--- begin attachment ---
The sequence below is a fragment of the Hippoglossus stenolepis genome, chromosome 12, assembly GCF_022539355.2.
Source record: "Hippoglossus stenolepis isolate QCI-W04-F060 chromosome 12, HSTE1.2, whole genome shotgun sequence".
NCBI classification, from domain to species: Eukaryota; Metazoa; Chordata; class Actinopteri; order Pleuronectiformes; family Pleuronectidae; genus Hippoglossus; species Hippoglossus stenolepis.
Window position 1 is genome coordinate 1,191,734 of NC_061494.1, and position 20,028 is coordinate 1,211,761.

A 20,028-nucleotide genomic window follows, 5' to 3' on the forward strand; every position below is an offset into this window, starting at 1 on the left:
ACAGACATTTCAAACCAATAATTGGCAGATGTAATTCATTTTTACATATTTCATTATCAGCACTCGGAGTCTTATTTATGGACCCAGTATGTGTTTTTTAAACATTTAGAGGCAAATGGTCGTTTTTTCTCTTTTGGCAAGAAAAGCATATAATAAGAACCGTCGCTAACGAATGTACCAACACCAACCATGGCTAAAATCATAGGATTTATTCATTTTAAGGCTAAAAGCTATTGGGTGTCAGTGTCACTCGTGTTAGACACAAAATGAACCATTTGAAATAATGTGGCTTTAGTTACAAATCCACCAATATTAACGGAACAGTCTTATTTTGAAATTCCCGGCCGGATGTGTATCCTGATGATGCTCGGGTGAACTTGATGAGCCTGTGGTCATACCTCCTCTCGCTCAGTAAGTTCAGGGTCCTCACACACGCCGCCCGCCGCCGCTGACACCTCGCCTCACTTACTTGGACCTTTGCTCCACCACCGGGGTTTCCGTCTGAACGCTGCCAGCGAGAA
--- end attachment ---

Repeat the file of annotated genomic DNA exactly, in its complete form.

The sequence below is a fragment of the Hippoglossus stenolepis genome, chromosome 12, assembly GCF_022539355.2.
Source record: "Hippoglossus stenolepis isolate QCI-W04-F060 chromosome 12, HSTE1.2, whole genome shotgun sequence".
NCBI classification, from domain to species: Eukaryota; Metazoa; Chordata; class Actinopteri; order Pleuronectiformes; family Pleuronectidae; genus Hippoglossus; species Hippoglossus stenolepis.
Window position 1 is genome coordinate 1,191,734 of NC_061494.1, and position 20,028 is coordinate 1,211,761.

A 20,028-nucleotide genomic window follows, 5' to 3' on the forward strand; every position below is an offset into this window, starting at 1 on the left:
ACAGACATTTCAAACCAATAATTGGCAGATGTAATTCATTTTTACATATTTCATTATCAGCACTCGGAGTCTTATTTATGGACCCAGTATGTGTTTTTTAAACATTTAGAGGCAAATGGTCGTTTTTTCTCTTTTGGCAAGAAAAGCATATAATAAGAACCGTCGCTAACGAATGTACCAACACCAACCATGGCTAAAATCATAGGATTTATTCATTTTAAGGCTAAAAGCTATTGGGTGTCAGTGTCACTCGTGTTAGACACAAAATGAACCATTTGAAATAATGTGGCTTTAGTTACAAATCCACCAATATTAACGGAACAGTCTTATTTTGAAATTCCCGGCCGGATGTGTATCCTGATGATGCTCGGGTGAACTTGATGAGCCTGTGGTCATACCTCCTCTCGCTCAGTAAGTTCAGGGTCCTCACACACGCCGCCCGCCGCCGCTGACACCTCGCCTCACTTACTTGGACCTTTGCTCCACCACCGGGGTTTCCGTCTGAACGCTGCCAGCGAGAA